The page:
Friday, July 3, 2009

"The Ring of Truth"

I like the saying: it just had "the ring of truth." The ring of truth is the word behind the words, the sense in the statement that what is said partakes of the truth. And, over the years we all develop our own sense of "the truth." We listen to a person tell a story, or a preacher preach a sermon, or a politician give a speech, or a witness testify in court, or one our own family members give an explanation of his or her conduct; and, we get a sense often that we have either touched truth or falsehood. There are times, of course, when we feel like we've gotten a dose of both mixed together and it takes some time to sort that out. And, no matter how often I have been wrong with my sense of what "rings true" and what doesn't "ring true" I cannot be convinced that my ability to distinguish truth from falsehood is not better than average. Of course, everybody thinks that his or her sense of what is true is better than average!

Of course, if there was no deception and the truth was always told, that wouldn't be such a problem, because then discernment of truth from falsehood wouldn't be so important. But, deception does occur regularly, and lies are told regularly. And, as the prophet Jeremiah says: "The human heart is deceitful above all things." Which gets to an even more difficult problem: we can't even seem to tell the truth to ourselves. That being the case, it is hard to get it told to others!

This worrying about truth and falsehood both in our world and in my self has been a real worry for me. This, to me, is the existential situation that drives me, disturbs me, inspires me, and out of which I cry out for the saving help of the One who is true, who is not deceived, who does not deceive, and who speaks truth into our worlds of falsehood and who creates truth out of the ground of falsehood.

My Dad used say: "you can't make apple pie out of horse shit." And, that saying covered a lot of ground, and made sense of a lot of things for me. And, Dad was applying that to what we humans could do and couldn't do within the limitations of this earth.

But, as Jesus said to his disciples: "what is impossible for human beings is possible for God." And, I have really come to believe that God can take the "horse shit of our lying and deceiving and deluded selves" and somehow plant truth in the middle of it and grow something really worthwhile. If we realize our lying and identify it as "horse shit," then perhaps we can use it to fertilize the truth God has planted in our hearts. And, as Dad might have said: "there are a couple of good uses of horse shit, but one of them is not as an ingredient of apple pie." The example of deception and lying can be a helpful example if it is a warning of what not to do, but if it is sold as an ingredient of a way to live, well - just remember the saying my Dad taught me: "you can't make apple pie out of horse shit!"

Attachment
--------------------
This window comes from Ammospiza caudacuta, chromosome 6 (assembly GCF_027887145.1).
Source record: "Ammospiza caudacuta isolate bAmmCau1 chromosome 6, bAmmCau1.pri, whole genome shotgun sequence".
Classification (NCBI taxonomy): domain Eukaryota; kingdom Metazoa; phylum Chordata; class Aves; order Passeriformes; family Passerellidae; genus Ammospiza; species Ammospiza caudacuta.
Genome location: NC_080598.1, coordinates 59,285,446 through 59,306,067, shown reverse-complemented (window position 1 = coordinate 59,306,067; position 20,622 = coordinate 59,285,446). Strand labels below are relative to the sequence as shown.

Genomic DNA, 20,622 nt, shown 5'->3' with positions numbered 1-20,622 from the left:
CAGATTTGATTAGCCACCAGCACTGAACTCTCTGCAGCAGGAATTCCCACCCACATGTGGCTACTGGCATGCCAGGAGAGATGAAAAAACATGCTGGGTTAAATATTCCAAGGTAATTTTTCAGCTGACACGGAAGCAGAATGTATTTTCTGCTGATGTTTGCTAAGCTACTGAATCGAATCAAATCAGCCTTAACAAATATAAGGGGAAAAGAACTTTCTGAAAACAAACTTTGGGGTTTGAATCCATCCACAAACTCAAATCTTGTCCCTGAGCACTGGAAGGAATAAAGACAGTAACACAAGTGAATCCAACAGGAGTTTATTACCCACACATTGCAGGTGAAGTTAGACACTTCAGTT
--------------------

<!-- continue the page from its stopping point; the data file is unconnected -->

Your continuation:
Praise, Celebration, and the Struggle to Find Our Way to Rejoicing

The part of the Bible I turn to more than any other part is the Book of Psalms. These Psalms are the songs of thanksgiving, praise and lament of the Jewish people. They are traditionally attributed to King David of Israel. And, certainly, he could have written some of them. It is doubtful that he wrote most of them. But, what is really important is not exactly who in Israel wrote these prayers/songs, but who he or she wrote them to and what experience of the Holy One gave rise to these writings, and how these holy words were recited in synagogue and temple and later in church in a way that has literally saved human life again and again as the people continue to experience the Holy through making these holy words their own.

I am always amazed by the movement of the spirit that can be found in so many of these Psalms if you read them with an open heart. For example, Psalm 73 begins reciting a pious phrase: "Surely God is good to Israel and to those who are upright," and then turns to how the Psalmist has personally struggled with believing that in this world. "But as for me, my feet had almost slipped; I had nearly lost my foothold. For I envied the arrogant when I saw the prosperity of the wicked. They have no struggles; their bodies are healthy and strong . . . " So, this faithful Jew is seeking to give voice to what it is to praise God and trust in God's goodness in a world where goodness often seems defeated. And, this Psalm goes on looking back to a time of lament and complaining about it all. And, then, the writer says: "If I had gone on talking like this (the complaining), I would have betrayed this generation of your children. When I tried to understand all this, it was oppressive to me . . . until . . . UNTIL I ENTERED THE SANCTUARY OF GOD. It wasn't that the Psalmist went and took a self-help class on positive thinking or changed his diet and exercise routine. No, he went to worship and right there in the praising of God, he experienced God's presence and saw that the wicked and the arrogant do not rule over the universe. He discovered in the praising that there really is One who is worth praising. And, so the Psalmist writes: "When my heart was grieved and my spirit embittered, I was senseless and ignorant; I was like a brute beast before you. Yet I am always with you; you hold me by my right hand. You guide me with your counsel, and afterward you will take me into glory. Whom have I in heaven but you? And, whom do I have on earth but you? My heart and my flesh may fail, but God is the strength of my heart and my portion forever."